Colman’s successors at Lindisfarne included an Egbert, a Highbald and a Cynewulf.
The cultural difference was evident even then, though. Colman’s Bofin idyll was broken by tensions between the Irish and English monks, with the latter accusing the former of heading off during the summer to have the craic and then coming back to enjoy the harvest.
The Irish may have been practising Irish agricultural methods by moving with their livestock.
Or they may just have been visiting their friends and families.
Irish monasteries were inspired by the tradition of independence in the Middle Eastern church which fitted our culture better than the centralised, hierarchical continental model.
A fascinating and very attractive attribute of Irish monasticism, according to the scholars
of early Christian Ireland, Máire and Liam de Paor, was that it was “permeable”.
You could start off in the monastery, leave and live your life, and then return for your old age.
The monasteries were firmly rooted in their communities. And their precedence over the priesthood meant women had a major role in the early Irish church, as we can see in the case of St Brigid.
So where is all this going?
I think it’s time for a new Celtic Church which is aligned with the norms of Irish society in ordaining women and ending the discrimination against homosexuality rather than the norms of the Vatican.
I think Irish people would not be slow to reconnect to a spirituality rooted in their reverence for their own landscape: holy wells, holy mountains, pilgrimage paths.
Should Pope Francis be faced with schism when he visits in August? I don’t think so.
The schism of the Reformation has caused five centuries of division, and many of Luther’s reforms have since occurred in the Catholic church.
Given that we will soon have no priests left — six men began their studies last year in Maynooth, half the number which started studying to be priests of the Church of Ireland — our new Celtic Church could happen organically through the work of lay preachers and if the church ever gets around to ordaining them, women deacons.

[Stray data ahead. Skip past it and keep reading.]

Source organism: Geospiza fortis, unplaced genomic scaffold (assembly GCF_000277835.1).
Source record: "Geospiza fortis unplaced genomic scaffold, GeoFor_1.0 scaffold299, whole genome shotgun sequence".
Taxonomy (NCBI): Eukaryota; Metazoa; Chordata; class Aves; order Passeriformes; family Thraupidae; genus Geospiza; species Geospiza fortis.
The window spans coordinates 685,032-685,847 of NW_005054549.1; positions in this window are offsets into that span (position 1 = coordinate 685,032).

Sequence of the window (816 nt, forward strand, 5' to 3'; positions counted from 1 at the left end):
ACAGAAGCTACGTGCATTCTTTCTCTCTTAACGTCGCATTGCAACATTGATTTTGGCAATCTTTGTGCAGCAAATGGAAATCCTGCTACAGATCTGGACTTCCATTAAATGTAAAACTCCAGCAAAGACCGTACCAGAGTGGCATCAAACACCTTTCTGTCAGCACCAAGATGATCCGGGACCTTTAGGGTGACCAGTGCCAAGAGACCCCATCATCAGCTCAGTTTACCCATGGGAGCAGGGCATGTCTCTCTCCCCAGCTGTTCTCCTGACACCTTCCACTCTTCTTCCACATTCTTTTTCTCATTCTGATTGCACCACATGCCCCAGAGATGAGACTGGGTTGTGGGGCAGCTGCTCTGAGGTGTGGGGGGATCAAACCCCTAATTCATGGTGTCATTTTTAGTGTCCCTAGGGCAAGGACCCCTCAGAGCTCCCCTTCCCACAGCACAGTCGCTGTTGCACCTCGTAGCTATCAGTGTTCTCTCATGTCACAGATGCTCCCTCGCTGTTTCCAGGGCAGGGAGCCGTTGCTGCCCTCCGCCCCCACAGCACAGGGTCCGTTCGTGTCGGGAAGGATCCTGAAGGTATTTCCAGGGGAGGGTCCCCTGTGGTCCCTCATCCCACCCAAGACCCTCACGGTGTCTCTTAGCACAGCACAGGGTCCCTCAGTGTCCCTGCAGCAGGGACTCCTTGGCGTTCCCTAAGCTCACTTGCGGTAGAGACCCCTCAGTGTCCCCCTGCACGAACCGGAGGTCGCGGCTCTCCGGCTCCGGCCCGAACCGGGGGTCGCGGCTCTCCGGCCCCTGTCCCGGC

We could just get on with our own brand of Christianity in the hope that Rome would get with the programme before it got around to excommunicating us.
The Irish church has a proud history which includes periods during which it was out of sympathy with Rome.
Colman put the teachings of Christ as he understood them before the teaching of the Pope of the time, and he was right in that.
He couldn’t solve the problems between the English and Irish monks, however, and he took off to Mayo in 668, where he founded the monastery from which the county takes its name: Magh Eo, “the plain of the yew trees”, subsequently “Mayo of the Saxons”, an important ecclesiastical centre for 1,000 years.
Succeeded by the son of a Saxon Prince, St Gerald, Colman died in Inishbofin in 674.
By 716, Iona had bowed to Rome rule on the Easter date, with the Welsh holding out until 768.
Perhaps if the Celtic Church had maintained its separateness, it would have been harder to force the British people into the Reformed Church.
Perhaps if the Celtic Church regained its separateness, it might save the Catholic Church in Ireland.
Colman put the teachings of Christ as he understood them before the teaching of the Pope